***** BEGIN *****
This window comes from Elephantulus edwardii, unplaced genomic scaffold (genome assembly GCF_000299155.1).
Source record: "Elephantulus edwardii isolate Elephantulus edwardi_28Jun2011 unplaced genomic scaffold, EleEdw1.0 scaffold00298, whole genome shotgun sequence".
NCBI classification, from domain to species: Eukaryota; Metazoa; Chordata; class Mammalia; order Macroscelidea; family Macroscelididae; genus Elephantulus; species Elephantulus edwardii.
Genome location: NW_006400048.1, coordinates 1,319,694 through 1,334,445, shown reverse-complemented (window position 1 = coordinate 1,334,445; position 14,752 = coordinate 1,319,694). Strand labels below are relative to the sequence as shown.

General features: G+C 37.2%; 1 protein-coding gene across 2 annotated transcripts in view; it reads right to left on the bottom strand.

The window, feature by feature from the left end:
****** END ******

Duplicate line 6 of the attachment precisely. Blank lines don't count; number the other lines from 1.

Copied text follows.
The window, feature by feature from the left end: